Symbols, such as statues and flags, can be inclusive and unifying or exclusive and divisive.  With respect to our state flag, we knowingly and willingly chose the latter sending a continuing and ongoing message to certain Mississippians they are not included and are less than the rest of us.  This is socially unacceptable, creates a chilling effect on creative class development, and hinders internal economic development in Mississippi.

The state flag also negatively impacts outside investment.  Coupled with other “unforced errors” such as House Bill 1523, Mississippi is losing out on outside investment through traditional recruitment strategies. This has been confirmed by two of Mississippi’s most well respected and successful economic developers, Joe Max Higgins, CEO of the Golden Triangle Development Link, and David Rumbarger, CEO of the Community Development Foundation in Tupelo.

Skeptics may say that the loss of economic opportunities in Mississippi attributable to the flag is anecdotal or indeterminable, but the data suggests otherwise.  According to a recent U.S. News and World Report study, Mississippi continues to rank towards the bottom of many socio-economic benchmarks, including access to healthcare, education performance, economic growth and development, and venture capital investing.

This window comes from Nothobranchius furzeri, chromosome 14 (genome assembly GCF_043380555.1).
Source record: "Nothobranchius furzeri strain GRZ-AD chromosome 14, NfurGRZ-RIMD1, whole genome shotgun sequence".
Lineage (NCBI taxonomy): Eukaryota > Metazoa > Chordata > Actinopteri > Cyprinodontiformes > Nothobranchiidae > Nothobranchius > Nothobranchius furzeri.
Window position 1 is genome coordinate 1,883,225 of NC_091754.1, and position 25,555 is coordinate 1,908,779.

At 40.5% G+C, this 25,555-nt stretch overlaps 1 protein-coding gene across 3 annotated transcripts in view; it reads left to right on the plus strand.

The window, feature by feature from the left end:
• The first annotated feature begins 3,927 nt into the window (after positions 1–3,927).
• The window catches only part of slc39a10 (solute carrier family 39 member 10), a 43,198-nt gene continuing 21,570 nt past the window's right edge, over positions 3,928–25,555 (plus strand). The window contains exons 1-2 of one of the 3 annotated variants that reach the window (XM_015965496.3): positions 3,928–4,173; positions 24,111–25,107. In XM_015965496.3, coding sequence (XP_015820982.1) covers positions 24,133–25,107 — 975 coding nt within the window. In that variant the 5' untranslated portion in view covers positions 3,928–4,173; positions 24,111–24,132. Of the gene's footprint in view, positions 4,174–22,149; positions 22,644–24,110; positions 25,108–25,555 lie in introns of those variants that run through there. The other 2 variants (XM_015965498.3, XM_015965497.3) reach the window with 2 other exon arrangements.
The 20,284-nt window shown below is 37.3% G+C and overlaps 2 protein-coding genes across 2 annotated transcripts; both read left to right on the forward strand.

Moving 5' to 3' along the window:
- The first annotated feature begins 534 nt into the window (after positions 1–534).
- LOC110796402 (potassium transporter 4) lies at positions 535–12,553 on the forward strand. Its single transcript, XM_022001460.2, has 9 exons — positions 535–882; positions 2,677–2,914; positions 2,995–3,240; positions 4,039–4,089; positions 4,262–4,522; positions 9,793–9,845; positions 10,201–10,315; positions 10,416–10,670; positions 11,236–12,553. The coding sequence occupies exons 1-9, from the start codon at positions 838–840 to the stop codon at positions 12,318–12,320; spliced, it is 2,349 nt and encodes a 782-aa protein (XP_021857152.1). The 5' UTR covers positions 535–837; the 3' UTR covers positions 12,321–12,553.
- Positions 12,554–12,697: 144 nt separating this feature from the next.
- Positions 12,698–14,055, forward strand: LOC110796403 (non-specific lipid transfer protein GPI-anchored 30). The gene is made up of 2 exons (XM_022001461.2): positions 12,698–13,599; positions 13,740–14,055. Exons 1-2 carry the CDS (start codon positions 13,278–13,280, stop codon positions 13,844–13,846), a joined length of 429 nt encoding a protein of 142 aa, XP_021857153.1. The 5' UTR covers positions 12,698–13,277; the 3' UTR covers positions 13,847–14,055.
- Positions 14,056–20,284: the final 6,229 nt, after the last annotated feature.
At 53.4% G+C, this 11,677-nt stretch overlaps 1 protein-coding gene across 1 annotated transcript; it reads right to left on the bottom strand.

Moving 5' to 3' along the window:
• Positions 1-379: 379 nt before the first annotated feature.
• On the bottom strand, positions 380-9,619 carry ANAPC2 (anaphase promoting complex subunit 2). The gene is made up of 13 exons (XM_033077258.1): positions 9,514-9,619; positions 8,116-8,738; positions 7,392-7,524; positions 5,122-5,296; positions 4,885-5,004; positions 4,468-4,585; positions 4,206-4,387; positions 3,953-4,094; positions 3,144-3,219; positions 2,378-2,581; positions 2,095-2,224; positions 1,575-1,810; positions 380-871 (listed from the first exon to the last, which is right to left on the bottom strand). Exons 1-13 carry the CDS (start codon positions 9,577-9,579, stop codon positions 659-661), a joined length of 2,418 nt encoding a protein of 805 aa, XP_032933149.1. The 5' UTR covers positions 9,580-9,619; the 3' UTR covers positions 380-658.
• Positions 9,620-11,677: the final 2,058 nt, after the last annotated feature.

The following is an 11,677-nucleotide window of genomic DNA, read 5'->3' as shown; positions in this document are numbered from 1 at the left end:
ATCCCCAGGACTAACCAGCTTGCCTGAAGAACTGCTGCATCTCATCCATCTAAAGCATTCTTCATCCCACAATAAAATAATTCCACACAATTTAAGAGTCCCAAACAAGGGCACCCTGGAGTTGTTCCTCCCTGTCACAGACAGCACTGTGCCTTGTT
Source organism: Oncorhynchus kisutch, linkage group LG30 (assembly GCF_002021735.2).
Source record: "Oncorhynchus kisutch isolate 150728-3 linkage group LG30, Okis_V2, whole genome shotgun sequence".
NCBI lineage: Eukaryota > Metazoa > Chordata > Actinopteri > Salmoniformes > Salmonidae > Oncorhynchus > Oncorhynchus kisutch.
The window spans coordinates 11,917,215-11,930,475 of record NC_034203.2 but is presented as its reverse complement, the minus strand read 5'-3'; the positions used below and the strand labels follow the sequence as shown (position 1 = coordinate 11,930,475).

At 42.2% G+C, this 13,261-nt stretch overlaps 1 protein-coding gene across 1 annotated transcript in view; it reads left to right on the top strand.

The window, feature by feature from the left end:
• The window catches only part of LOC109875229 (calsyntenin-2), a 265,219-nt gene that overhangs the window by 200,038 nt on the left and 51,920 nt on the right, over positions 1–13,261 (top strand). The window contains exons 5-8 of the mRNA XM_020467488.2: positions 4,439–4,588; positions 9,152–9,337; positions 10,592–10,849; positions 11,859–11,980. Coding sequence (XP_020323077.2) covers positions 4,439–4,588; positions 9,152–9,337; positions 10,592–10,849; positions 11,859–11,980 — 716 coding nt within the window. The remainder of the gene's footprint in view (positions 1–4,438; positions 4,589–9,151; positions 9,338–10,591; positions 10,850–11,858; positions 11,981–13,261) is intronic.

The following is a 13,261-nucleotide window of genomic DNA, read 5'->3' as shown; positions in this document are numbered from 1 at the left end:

Is the state flag the sole impediment to progress in Mississippi? No, but it is symbolic of larger societal and economic inequality issues, many of which we will not be able to adequately or appropriately address until we change the flag.  The time is now.

» Matthew P. McLaughlin is an attorney with McLaughlin, PC in Jackson, Mississippi, and serves as the executive director of the Mississippi Brewers Guild.  Matthew’s passion is working with creative and entrepreneurial-minded people and organizations, having worked with and advised hundreds of entrepreneurs, startups, and social innovators throughout the Southeastern United States.  He may be contacted at matthew@mclaughlinpc.com or 601-487-4550, or you may visit www.mclaughlinpc.com for more information.